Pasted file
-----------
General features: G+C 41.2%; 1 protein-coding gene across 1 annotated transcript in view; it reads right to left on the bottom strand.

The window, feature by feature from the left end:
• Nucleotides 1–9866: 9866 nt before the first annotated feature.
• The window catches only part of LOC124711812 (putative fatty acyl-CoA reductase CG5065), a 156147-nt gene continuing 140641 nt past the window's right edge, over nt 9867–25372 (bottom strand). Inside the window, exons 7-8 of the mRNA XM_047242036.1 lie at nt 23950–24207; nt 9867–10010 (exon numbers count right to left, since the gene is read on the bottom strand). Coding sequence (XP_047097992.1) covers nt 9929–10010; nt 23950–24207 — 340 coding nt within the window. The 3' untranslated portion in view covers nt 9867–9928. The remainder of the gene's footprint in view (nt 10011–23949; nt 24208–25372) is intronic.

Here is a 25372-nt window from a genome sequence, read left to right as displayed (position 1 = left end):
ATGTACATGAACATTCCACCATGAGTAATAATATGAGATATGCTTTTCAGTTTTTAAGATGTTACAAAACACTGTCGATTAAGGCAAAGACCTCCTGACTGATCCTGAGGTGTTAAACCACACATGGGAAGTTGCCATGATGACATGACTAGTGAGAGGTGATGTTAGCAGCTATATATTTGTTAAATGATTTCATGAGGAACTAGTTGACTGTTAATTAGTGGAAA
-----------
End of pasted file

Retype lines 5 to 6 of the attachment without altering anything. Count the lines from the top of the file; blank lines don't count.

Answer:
Here is a 25372-nt window from a genome sequence, read left to right as displayed (position 1 = left end):
ATGTACATGAACATTCCACCATGAGTAATAATATGAGATATGCTTTTCAGTTTTTAAGATGTTACAAAACACTGTCGATTAAGGCAAAGACCTCCTGACTGATCCTGAGGTGTTAAACCACACATGGGAAGTTGCCATGATGACATGACTAGTGAGAGGTGATGTTAGCAGCTATATATTTGTTAAATGATTTCATGAGGAACTAGTTGACTGTTAATTAGTGGAAA